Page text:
Friday, September 30, 2016

Nathanael Hood travels to MANCHESTER BY THE SEA (2016) New York Film Festival 2016

There was a lot of nervous laughter at my press screening of Kenneth Lonergan’s Manchester by the Sea. Most of it was there by design; Lonergan deftly injects moments of awkward comedy throughout this devastating character study of Lee Chandler (Casey Affleck), a Boston janitor who returns to his eponymous hometown following the sudden death of his brother Joe (Kyle Chandler). Much of the film occupies the stilted moments in between traditional story beats, the forced niceties with the doctors who tell you your brother is dead, the strained search for your parked car after visiting the funeral home. There’s a fantastic bit where, after a horrific tragedy which I will not spoil, paramedics put Lee’s ex-wife Randi (Michelle Williams) on a stretcher. But as they try to put her in the ambulance, the damned thing keeps malfunctioning. They struggle for a time to hoist her up, failing again and again until Lee has to run over and help. In the hands of a lesser director, this would have been painful slapstick. But here it’s so natural that one can’t help but recognize such absurdities from life itself.

But I think some of the laughter was mere self-defense: Manchester by the Sea may be an exploration of Lee’s grief, but in doing so Lonergan holds a mirror up to the audience and forces us to see reflections of the darkest moments of our own lives. To say Manchester by the Sea is emotionally exhausting is laughable—it’s cataclysmic. Seamlessly alternating the action with flashbacks, Lonergan creates a three-dimensional portrait of suffering and loss. Affleck is a revelation: he hasn’t been this wounded, this damaged since his performance in Andrew Dominik's The Assassination of Jesse James by the Coward Robert Ford (2007). Here he displays a raw physicality, his whole body moving and fidgeting as his face remains stoic and stone-like. Here is the kind of acting that made Marlon Brando a legend.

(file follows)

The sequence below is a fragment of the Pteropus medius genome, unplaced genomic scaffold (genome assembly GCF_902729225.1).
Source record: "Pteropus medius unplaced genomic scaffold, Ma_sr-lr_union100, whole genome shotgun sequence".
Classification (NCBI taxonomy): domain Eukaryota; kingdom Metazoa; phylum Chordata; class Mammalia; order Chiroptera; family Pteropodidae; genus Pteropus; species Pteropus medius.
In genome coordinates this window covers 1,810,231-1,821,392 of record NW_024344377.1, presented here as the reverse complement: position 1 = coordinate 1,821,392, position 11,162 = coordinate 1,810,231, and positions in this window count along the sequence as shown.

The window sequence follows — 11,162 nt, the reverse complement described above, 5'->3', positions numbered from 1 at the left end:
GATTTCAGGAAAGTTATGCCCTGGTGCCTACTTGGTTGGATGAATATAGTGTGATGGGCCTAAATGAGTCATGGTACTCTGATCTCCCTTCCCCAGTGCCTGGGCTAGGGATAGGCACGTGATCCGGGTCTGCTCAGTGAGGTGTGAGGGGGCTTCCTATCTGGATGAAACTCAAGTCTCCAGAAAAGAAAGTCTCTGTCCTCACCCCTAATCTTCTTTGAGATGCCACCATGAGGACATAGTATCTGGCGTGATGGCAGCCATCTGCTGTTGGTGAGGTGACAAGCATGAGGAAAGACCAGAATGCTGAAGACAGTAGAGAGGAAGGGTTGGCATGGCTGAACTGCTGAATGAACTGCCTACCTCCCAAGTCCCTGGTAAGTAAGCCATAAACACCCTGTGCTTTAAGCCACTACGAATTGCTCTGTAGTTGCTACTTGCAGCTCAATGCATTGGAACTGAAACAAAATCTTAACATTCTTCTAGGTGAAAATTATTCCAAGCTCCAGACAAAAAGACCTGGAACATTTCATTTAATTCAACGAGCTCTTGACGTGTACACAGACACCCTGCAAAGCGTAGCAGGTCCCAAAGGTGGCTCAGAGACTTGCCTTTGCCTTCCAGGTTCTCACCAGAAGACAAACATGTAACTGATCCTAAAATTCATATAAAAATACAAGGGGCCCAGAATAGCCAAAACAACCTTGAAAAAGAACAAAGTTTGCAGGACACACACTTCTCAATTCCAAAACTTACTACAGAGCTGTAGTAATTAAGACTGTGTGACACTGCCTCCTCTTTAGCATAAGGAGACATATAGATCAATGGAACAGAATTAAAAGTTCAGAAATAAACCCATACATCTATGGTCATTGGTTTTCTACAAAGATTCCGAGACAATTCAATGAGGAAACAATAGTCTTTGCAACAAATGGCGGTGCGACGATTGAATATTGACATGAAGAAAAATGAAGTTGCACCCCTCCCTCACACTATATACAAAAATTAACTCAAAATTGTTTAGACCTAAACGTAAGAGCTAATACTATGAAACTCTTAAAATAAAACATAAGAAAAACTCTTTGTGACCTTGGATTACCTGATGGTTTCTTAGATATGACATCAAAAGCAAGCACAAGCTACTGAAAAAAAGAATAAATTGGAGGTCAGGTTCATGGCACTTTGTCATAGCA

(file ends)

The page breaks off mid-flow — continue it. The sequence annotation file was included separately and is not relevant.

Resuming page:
The film isn’t perfect. What begins as a character study expands to include Lee’s guardianship of his nephew Patrick (Lucas Hedges). Like Lee, Patrick is on a fast-track towards emotional isolation and detachment. Nowhere is this more apparent than in their common need for lashing out physically. But whereas Lee gets drunk and starts bar-fights with strangers, Patrick takes his emotions out in the hockey rink and in the bedrooms of his two girlfriends. There’s an odd sequence that focuses on Patrick’s disastrous attempts to get to home base with his second girlfriend. Unlike the aforementioned stretcher scene, these scenes are played like slapstick comedy; the girlfriend’s mom repeatedly knocks on their door at inopportune moments, forcing them to scramble to get dressed and pretend like they were doing math homework. Eventually Patrick even enlists Lee to help him score by distracting the girlfriend’s mom. In addition to being tonally at odds with the rest of the film, these scenes relegate Lee to being a background character in his own story. After the screening, Lonergan gave a brief Q&A. I wanted to ask him if these scenes were meant as simple comedic relief or if they demonstrated how Patrick was emotionally distancing himself from the world, but I never got picked to go up to the microphone.

But I’ll give Lonergan the benefit of the doubt. Despite my gripes, Manchester by the Sea is paralytic in power. Affleck gives what could be the defining performance of his career. During the Q&A, Lonergan mentioned how originally the film was supposed to star and be directed by Matt Damon. I don’t want to impugn Damon’s considerable talents, but I don’t think he would have been the right fit for this film. He’s simply too pretty. You take a look at Damon’s face and all you see is Hollywood. But Affleck looks like he could very well have lived a hard, blue-collar life full of love and loss. In the world of this film, he’s positively organic.


MANCHESTER BY THE SEA plays at the NYFF on October 1,2 and 11. a Q&A with the director follows the screenings on the second and 11th. For tickets and more information go here.

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